The state Department of Health and Human Services created regional hubs in April 2020 to help care for nursing home residents with COVID-19. The hubs were existing nursing homes that were supposed to have the isolated space, equipment and personnel to help elderly individuals with the virus who were being discharged from hospitals or resided in other facilities that couldn't properly handle them.

But Republican lawmakers repeatedly called for the creation of separate facilities to care for those with COVID-19 to stem its spread among a vulnerable population. Nearly half of the nursing homes that Michigan initially selected to serve as regional hubs to care for elderly individuals with COVID-19 had below-average quality ratings from the federal government.

Ringler, the current auditor general, was chosen by a majority vote of lawmakers for an eight-year term. Ringler's office is tasked with conducting "post financial and performance audits of all branches, departments, offices, boards, authorities, and other institutions," according to the office's website.

According to Ringler's report, the health department conducted "high level" reviews to ensure the facilities reported and did "limited" checks on the integrity of the state.

The auditor general office's process went further by using death certificates, on which COVID-19 was linked to the death; case surveillance data on COVID-19 infections and outbreaks; and a listing of all long-term care facilities in the state.

Of the new deaths tracked by the auditor general, 923 or 39%, were linked to facilities that didn't have to report to the state, including hospice-only skilled nursing facilities and homes for the aged that were exempt from state regulations.

Members of the Whitmer's administration have argued that they relied on CDC guidelines to do their count of COVID-19 deaths in long-term care facilities. Using the CDC definitions allows for comparisons between different states, they say.

The auditor general's review appears to show Michigan's overall tracking captured the vast majority of COVID-19 deaths.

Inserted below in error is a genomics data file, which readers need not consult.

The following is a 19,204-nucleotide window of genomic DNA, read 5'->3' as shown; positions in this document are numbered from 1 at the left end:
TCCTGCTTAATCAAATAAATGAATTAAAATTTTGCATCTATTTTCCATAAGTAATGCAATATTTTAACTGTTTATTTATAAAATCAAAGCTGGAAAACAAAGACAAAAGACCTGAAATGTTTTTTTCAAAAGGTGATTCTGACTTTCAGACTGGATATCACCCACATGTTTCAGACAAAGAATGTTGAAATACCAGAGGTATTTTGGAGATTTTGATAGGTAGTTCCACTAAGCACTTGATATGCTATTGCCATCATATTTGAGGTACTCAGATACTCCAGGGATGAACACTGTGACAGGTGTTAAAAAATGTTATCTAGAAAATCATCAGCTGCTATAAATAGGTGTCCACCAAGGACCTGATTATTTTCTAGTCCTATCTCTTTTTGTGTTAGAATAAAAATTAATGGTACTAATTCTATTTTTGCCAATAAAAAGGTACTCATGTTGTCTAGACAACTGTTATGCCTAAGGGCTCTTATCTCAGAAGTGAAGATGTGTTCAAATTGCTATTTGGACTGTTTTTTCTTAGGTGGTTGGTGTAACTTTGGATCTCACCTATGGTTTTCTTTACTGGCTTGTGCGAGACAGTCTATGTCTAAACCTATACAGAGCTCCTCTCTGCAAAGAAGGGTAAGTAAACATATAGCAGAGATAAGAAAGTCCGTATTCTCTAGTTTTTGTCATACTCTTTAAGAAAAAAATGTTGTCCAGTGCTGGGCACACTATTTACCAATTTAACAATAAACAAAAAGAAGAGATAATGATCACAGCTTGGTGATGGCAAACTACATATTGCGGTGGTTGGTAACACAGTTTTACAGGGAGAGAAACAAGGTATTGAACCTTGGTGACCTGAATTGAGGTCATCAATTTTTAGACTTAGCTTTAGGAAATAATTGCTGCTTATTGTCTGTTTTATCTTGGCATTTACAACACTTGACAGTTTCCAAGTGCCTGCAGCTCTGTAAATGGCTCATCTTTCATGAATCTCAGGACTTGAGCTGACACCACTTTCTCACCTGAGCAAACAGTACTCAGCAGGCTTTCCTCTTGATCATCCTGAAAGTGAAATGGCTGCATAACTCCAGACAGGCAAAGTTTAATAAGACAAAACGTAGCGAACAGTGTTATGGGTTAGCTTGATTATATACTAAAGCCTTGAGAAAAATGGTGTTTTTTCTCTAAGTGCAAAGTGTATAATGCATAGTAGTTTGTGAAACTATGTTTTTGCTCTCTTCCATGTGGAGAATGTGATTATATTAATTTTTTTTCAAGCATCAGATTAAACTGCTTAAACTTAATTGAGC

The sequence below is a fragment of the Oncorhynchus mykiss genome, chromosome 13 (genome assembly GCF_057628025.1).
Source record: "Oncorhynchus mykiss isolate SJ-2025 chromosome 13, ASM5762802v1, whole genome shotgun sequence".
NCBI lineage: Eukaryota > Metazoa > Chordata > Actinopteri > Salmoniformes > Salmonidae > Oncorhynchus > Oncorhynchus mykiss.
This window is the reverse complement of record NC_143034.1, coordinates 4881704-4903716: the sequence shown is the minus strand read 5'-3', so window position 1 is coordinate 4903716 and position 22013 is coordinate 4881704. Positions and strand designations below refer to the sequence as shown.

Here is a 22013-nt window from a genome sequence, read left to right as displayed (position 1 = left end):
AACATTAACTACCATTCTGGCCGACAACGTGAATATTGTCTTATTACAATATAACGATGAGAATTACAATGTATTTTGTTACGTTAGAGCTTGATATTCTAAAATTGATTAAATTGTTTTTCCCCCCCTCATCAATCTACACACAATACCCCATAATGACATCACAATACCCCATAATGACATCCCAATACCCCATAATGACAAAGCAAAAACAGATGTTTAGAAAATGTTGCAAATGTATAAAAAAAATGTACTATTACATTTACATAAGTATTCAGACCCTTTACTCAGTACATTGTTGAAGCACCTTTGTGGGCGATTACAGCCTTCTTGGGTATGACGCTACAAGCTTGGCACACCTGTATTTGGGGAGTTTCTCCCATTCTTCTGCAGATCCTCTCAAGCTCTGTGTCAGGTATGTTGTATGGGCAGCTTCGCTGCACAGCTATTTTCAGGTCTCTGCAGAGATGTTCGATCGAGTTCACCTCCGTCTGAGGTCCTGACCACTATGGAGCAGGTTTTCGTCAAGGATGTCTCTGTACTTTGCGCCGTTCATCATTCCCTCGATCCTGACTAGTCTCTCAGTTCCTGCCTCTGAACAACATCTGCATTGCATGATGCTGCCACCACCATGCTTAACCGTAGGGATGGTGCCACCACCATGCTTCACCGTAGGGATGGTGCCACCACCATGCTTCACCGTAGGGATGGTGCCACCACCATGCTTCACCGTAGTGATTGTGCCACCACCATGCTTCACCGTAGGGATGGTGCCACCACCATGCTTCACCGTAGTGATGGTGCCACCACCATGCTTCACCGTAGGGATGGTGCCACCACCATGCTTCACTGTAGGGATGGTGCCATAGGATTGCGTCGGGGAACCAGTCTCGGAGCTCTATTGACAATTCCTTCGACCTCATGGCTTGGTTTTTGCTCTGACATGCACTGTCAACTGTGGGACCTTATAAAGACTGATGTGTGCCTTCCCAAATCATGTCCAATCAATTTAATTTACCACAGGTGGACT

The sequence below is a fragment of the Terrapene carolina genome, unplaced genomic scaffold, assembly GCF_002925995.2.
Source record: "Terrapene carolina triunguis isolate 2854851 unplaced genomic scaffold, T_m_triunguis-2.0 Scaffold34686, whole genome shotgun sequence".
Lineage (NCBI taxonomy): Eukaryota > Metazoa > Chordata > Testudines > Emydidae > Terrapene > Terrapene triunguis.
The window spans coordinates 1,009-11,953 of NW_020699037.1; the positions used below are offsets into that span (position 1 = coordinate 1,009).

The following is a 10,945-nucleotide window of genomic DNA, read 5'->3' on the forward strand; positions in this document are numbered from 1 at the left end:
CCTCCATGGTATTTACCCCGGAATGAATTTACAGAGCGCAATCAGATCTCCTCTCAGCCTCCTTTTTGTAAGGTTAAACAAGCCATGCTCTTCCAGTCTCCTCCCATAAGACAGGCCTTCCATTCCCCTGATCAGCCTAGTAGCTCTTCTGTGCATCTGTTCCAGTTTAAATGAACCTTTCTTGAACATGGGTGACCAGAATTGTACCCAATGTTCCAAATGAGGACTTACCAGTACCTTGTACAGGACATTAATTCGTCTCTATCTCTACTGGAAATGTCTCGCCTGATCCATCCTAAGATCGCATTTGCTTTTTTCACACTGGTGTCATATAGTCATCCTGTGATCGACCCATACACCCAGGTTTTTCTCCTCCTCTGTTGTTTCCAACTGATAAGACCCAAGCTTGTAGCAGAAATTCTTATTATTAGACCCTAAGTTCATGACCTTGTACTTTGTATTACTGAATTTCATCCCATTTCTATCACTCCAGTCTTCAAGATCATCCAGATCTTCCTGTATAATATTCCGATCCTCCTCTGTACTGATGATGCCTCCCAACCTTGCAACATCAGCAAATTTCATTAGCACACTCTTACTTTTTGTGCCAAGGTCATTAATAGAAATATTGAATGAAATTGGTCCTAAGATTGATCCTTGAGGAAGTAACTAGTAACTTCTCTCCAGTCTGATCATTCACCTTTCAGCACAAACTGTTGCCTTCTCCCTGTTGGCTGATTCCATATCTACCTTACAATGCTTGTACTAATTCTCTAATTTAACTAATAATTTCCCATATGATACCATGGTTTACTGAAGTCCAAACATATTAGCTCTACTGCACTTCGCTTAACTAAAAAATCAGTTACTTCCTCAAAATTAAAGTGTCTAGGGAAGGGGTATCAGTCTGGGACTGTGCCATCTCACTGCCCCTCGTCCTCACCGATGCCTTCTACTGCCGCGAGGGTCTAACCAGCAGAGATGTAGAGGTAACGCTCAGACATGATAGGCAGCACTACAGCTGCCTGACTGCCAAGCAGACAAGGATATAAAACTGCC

Analyzing death certificate data from Jan. 1, 2020, through July 2, 2021, the office found 788 additional COVID-19 deaths or 3% that weren't in the state's count.

Johnson, the state House Oversight chairman, on Wednesday called the nearly 30% difference between the auditor general office's overall tally and the health department's count "incredibly troubling."

The decision by Whitmer's administration to care for patients with COVID-19 in long-term care facilities was "disastrous," Johnson said. GOP lawmakers pushed for wholly separate facilities that Whitmer's team resisted, questioning the feasibility of the idea.

Tori Sachs, executive director of the conservative political group Michigan Freedom Fund, called for a "thorough investigation" into the long-term care numbers.

"These were people’s lives — not data points — that the Whitmer administration chose to ignore," Sachs said.

But Andrea Acevedo, president of the Service Employees International Union Healthcare Michigan, said the review confirmed that officials and front-line workers did "their job to report this data with accuracy and integrity."

"Going forward, the Legislature should find ways to support our front-line heroes, not attack them," Acevedo said.

cmauger@detroitnews.com